Another thing that I noticed immediately when I saw the shoes for the first time was the bulge on the outside of the foot, just below where our pinky toes are. It felt quite pronounced on the Court Control and I instantly felt it when I wore the shoe. The Blast has a similar-looking bulge but it wasn’t as pronounced as the Court Control. This section on the shoe is designed to provide extra stability when lunging on court and that extra stability helps promote confidence and perhaps smoother transitions on court too. The bulges are pronounced on the Blast and Court Control shoes but not on the Blade, which looks more normal.


The Blade felt the lightest out of the three pairs of ASICS and it also has the softest surface. The Blade also incorporates what ASICS coined as Twistruss around the arch area of the foot which is very rigid and aimed at providing better support for faster directional changes when starting and stopping on court. The Blast and has something similar but it covers a wider area which ASICS names as Turntruss but I think they do the same thing.


All the shoes tested are in my size, which is 280mm or 28cm. I often use mm or cm for shoe sizes as they are more accurate and can translate to any size that corresponds to that measurement. Different brands have different numbers for sizing. For example, I would wear UK 9.5 for Yonex and Victor badminton shoes, UK 10 for Li Ning badminton shoes, but for ASICS, I wear UK 9. So measure your foot with your badminton socks on people!


In terms of weight, the Court Control weighs 676g/pair or 338g/side, which isn’t particularly light by today’s standards. For the protection it offers, it's actually pretty good. For the Blast, I was surprised to find it coming in at 682g/pair or 341g/side, just a touch heavier than the Court Control. The Blade is the lightest at only 566g/pair or 283g/side.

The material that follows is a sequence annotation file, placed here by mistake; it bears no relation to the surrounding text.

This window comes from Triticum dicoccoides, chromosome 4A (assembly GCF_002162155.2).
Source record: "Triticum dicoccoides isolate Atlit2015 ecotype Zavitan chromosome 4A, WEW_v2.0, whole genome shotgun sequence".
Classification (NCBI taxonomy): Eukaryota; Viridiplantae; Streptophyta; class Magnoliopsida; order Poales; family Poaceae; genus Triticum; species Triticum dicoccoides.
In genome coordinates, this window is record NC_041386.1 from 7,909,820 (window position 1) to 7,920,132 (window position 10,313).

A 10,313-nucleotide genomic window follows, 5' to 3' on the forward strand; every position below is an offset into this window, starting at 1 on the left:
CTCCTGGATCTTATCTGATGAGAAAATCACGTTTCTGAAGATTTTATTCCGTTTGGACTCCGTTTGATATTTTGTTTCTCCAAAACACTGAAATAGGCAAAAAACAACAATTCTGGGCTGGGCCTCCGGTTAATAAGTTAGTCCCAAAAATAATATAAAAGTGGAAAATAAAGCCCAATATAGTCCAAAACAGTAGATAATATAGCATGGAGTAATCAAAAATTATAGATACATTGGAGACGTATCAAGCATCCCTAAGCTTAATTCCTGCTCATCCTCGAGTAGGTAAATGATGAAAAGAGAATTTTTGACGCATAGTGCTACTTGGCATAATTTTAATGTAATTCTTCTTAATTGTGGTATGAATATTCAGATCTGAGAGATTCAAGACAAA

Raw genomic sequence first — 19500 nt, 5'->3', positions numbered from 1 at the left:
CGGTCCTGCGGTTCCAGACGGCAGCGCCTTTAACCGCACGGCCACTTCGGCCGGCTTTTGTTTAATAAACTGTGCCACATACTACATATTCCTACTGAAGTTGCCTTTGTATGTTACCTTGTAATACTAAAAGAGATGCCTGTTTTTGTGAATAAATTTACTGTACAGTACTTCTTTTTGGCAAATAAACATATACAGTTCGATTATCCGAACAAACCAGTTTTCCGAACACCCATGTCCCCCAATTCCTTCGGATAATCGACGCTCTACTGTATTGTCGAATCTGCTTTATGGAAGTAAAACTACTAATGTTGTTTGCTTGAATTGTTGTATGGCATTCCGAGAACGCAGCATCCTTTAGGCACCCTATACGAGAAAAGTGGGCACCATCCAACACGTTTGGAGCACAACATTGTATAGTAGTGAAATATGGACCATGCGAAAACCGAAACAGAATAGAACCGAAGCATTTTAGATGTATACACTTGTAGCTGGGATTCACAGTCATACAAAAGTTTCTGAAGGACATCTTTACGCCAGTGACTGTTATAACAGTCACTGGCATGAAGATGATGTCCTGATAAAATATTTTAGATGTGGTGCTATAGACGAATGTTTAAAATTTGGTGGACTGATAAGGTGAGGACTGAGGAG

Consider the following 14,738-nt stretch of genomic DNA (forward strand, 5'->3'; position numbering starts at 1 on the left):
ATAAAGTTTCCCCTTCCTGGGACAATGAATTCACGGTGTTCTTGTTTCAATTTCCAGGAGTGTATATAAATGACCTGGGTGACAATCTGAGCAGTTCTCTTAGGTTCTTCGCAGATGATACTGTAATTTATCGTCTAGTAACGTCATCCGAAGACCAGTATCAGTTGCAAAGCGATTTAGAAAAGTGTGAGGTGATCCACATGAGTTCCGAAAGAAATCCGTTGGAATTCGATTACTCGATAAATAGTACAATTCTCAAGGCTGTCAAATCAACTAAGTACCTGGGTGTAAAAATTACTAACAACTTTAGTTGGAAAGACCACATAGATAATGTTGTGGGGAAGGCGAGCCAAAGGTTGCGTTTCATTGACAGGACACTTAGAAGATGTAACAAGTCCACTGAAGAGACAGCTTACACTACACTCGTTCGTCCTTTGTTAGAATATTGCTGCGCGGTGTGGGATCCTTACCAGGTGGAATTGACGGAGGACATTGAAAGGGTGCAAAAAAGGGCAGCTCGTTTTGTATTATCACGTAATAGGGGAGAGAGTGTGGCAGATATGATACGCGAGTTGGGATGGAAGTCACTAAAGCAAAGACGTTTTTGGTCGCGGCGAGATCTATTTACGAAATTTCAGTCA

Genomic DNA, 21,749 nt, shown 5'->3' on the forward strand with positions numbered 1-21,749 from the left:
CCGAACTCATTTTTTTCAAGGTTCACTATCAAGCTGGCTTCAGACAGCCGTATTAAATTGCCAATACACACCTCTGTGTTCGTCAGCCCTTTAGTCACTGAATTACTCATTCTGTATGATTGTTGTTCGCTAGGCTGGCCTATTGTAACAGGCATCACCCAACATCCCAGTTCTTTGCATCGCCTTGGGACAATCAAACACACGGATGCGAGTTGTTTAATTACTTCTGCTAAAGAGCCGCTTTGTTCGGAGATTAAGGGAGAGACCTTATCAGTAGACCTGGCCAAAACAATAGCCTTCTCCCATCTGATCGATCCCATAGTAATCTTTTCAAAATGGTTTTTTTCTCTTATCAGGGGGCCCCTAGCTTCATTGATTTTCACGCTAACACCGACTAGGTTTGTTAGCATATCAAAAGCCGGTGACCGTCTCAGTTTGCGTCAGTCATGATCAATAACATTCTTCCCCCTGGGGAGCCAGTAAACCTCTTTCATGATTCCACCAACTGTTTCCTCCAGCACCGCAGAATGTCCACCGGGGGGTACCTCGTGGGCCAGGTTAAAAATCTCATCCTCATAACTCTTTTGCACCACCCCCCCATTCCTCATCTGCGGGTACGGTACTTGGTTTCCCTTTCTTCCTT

Here's a quick comparison of the ASICS Court Control, Blast and Blade shoes against the other high-end shoes that I've tested before on my YouTube channel:

Shoe

Weight per pair/g

Weight per side/g

ASICS Court Control

676

338

ASICS Blast

682

341

ASICS Blade

566

283

732

366

Li Ning Blast SE

576

288

Yonex Power Cushion 65

667

333.5

Yonex Power Cushion C-90

648

324

Yonex Infinity 2

630

315

Yonex Comfort

740

370

Yonex Aerus Z

529

264.5

Yonex Eclipsion

731

365.5

So let's talk about the fit. For the Court Control, you will feel pretty locked in and secure. It has lots of padding around the ankle area, and it fits pretty tight around the front of the shoe. So if you wear thicker socks or have thicker or wider feet, do ensure that you try the shoes before you buy.


In comparison, the Blast felt more flexible and softer compared to the Court Control due to the softer materials but the top side of the Blast is quite shallow so you might feel the Blast being rather tight at the top.


The Blade felt slightly more basic compared to the Court Control and the Blast. I guess this is to be expected as the Blade is a price point below but it does have more space on the top side of the shoe compared to the other 2 models and there was no bulging on the side of the foot. Comfy.